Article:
GEM calls for overhaul of driver eyesight regulations
Road safety organisation GEM
Motoring Assist says better regulation of eyesight tests for drivers would cut
collisions and make Britain’s roads safer.
The only eyesight test at present is when people take
their driving test and have to read a number plate at 20 metres.
GEM says a detailed test of a driver’s visual acuity and
field of view should be required every 10 years.
The call follows a survey of more than 1,000 GEM members
of which an overwhelming 87% said compulsory eye testing would lead to safer
GEM road safety officer Neil Worth said: “If you can’t
see effectively, you shouldn’t be driving, but the truth is that there are many
drivers whose eyesight has deteriorated to very dangerous levels.
“In an ideal world, we would want compulsory eyesight
tests every two years, particularly for drivers 40 and above. But the most
practical measure would be a test of visual acuity and field of view every 10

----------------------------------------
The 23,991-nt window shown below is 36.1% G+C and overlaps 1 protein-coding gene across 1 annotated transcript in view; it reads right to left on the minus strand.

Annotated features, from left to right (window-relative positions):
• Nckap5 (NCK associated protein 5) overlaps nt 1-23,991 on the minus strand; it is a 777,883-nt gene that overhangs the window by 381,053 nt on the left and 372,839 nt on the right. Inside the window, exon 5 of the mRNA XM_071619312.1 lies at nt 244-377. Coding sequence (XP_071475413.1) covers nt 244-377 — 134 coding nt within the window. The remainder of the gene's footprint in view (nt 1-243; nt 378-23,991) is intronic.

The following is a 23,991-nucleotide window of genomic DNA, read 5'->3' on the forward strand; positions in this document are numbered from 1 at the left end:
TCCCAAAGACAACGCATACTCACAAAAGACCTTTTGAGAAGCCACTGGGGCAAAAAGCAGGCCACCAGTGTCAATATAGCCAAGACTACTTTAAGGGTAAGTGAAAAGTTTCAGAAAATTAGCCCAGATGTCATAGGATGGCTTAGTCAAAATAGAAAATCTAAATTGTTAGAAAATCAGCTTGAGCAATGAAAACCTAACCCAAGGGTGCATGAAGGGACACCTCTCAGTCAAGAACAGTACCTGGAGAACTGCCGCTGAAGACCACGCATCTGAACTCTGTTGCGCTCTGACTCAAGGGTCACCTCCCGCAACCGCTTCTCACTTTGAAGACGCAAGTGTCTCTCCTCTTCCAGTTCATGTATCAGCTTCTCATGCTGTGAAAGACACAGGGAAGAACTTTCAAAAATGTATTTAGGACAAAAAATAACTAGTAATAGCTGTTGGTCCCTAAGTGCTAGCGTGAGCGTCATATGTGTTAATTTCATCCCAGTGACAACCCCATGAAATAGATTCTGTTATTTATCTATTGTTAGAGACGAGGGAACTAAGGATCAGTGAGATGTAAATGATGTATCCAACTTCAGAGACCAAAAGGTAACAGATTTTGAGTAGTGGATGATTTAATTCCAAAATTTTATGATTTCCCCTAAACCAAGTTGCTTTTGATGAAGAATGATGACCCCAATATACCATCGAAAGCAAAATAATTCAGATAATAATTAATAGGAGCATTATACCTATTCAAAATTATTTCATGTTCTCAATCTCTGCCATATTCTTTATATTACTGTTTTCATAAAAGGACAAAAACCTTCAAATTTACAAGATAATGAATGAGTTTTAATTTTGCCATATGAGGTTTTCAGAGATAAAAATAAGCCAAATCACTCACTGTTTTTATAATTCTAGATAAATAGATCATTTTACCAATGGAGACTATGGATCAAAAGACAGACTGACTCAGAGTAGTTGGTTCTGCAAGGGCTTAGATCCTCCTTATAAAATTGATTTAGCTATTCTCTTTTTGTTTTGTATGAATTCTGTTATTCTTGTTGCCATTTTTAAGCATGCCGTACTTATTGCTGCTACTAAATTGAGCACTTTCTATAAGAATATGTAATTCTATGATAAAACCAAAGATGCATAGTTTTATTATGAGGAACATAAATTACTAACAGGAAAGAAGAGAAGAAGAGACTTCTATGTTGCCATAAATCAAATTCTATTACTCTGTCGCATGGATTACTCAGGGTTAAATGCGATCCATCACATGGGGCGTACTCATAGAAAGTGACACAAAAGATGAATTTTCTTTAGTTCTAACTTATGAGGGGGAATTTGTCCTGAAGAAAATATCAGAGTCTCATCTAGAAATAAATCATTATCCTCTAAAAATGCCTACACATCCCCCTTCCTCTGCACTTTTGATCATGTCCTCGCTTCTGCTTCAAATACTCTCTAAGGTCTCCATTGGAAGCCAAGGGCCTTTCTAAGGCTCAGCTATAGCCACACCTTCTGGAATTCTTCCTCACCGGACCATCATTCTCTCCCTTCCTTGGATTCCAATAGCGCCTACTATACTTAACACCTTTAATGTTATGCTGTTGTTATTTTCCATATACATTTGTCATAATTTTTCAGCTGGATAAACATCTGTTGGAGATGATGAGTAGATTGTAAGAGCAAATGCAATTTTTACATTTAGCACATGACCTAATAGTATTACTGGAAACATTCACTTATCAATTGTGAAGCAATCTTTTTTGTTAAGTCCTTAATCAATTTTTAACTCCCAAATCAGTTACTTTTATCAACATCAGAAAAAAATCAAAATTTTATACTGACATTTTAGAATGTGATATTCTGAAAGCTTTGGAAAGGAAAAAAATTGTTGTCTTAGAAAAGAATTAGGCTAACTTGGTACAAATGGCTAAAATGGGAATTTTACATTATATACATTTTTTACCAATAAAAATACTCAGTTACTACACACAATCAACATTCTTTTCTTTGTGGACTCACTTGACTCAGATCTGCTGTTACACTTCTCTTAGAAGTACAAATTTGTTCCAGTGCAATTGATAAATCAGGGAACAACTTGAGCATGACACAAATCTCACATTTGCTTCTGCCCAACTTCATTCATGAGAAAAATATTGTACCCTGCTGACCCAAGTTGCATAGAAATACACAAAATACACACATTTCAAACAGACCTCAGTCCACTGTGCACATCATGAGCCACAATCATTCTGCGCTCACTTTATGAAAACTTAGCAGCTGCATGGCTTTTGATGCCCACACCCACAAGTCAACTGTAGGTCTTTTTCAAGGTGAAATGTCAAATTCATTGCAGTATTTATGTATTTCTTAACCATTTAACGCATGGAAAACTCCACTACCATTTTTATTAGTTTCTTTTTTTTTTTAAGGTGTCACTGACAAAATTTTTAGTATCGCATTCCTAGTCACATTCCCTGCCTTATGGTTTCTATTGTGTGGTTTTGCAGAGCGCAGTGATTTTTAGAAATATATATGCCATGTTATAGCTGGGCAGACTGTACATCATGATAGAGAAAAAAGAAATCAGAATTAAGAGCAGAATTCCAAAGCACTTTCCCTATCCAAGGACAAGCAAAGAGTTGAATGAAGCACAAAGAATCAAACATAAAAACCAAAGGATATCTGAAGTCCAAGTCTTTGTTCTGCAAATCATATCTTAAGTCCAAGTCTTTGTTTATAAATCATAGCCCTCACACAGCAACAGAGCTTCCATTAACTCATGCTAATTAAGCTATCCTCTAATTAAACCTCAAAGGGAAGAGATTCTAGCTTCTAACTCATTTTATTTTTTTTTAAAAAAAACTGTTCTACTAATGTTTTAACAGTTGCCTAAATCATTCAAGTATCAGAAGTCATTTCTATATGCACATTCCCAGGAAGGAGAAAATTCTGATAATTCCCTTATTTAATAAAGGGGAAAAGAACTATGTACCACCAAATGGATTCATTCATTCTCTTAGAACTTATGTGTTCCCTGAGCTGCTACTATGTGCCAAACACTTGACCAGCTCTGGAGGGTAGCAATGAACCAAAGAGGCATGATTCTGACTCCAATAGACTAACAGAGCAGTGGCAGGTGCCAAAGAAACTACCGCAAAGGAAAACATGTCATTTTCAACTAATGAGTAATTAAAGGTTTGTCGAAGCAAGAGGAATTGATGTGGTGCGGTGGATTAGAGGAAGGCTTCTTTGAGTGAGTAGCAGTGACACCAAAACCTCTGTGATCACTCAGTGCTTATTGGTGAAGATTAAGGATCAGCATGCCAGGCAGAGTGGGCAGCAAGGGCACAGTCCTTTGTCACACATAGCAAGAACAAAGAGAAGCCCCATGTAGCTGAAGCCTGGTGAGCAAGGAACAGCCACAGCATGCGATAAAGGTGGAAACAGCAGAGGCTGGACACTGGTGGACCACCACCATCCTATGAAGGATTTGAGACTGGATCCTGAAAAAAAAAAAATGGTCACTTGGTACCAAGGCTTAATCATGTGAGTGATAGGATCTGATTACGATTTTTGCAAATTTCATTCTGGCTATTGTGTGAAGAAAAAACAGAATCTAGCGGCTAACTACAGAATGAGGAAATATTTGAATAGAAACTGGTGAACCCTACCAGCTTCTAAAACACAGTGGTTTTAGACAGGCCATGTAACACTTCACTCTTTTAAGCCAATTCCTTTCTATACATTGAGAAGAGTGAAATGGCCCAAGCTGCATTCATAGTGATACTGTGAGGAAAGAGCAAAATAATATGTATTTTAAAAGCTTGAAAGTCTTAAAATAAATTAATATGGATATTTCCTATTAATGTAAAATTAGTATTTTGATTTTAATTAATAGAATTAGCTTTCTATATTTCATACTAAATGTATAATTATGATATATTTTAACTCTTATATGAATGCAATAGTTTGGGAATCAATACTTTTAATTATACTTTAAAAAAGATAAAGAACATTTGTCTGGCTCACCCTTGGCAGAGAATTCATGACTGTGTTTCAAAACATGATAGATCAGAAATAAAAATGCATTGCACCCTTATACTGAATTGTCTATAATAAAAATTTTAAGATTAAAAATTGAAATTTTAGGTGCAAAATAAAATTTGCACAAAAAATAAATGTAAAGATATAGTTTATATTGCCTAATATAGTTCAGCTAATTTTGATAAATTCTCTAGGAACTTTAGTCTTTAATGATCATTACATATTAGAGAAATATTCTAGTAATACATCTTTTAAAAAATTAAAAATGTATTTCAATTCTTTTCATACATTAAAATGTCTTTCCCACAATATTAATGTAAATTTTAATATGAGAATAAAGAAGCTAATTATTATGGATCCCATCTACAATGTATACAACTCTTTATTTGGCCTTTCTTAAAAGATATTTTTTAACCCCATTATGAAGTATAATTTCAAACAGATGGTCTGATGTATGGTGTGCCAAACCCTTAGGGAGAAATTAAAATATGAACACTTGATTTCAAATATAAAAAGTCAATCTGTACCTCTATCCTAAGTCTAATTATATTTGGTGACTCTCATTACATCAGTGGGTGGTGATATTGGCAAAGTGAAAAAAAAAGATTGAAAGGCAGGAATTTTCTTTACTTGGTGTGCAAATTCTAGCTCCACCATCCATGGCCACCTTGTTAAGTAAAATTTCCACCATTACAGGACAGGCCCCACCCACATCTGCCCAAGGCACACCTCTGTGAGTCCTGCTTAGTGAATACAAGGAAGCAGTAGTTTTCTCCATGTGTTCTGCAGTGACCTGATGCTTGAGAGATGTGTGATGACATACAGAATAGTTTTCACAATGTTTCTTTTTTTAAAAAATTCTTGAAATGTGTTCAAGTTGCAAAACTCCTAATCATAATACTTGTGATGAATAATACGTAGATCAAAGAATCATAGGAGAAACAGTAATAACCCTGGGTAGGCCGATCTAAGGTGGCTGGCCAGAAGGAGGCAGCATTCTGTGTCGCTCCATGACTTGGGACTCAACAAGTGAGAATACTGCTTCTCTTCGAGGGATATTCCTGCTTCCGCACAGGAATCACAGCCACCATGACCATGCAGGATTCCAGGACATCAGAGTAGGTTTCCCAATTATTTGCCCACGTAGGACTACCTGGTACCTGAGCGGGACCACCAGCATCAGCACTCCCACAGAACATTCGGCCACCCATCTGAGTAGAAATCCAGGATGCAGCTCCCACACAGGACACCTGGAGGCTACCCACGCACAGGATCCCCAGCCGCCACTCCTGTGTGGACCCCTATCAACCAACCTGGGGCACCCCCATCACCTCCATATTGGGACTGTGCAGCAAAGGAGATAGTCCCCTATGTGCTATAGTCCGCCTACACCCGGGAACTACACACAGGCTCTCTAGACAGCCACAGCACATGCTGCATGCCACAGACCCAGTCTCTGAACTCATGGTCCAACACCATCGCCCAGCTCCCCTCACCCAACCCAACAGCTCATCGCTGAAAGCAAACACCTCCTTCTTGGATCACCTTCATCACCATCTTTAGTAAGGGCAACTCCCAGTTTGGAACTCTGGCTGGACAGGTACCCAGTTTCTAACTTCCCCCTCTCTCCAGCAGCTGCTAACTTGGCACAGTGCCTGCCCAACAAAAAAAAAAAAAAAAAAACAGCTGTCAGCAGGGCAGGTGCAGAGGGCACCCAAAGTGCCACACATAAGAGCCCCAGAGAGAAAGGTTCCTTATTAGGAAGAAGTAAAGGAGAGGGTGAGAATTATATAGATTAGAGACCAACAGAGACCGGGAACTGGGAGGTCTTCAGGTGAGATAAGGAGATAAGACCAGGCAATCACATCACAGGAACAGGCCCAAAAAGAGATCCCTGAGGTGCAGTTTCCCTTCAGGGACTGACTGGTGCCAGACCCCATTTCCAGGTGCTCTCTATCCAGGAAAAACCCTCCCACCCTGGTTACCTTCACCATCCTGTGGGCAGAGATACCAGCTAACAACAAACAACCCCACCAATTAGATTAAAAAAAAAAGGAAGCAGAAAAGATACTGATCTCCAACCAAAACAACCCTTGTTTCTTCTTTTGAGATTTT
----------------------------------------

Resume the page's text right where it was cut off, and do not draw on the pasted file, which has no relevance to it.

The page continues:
years, which would fit in with licence renewal, making it practical and
“Even Driver and Vehicle Licensing Agency guidelines to
medical professionals state that eyesight can decline gradually and unnoticed,
with people losing up to 40% of their visual acuity without being aware of
GEM believes that regular mandatory eyesight tests for
drivers would offer more than just a simple and effective way of reducing
collisions caused by defective vision.
Mr Worth said: “Compulsory eyesight tests would not only
make our roads safer, saving lives, disability and many millions of pounds
through the reduction in the number of crashes, but they are also a valuable
tool for the early diagnosis of many other costly medical conditions,
irrespective of driving.
“The time has come to accept that the current driver
eyesight test simply isn’t fit for purpose. What’s more, it is certainly no
longer acceptable for drivers to self-certify.
“Many more people are staying behind the wheel into their
eighties and beyond. This, coupled with the greater volume of traffic and an
increase in distractions, both inside and outside the vehicle, points to the
clear need for more regular and detailed eyesight testing.”
The eyesight test was introduced to the driving test in
1937 and has only been amended in minor ways over the years to reflect changing
number plate sizes. It is the only eyesight test drivers are required to
undertake until they reach the age of 70.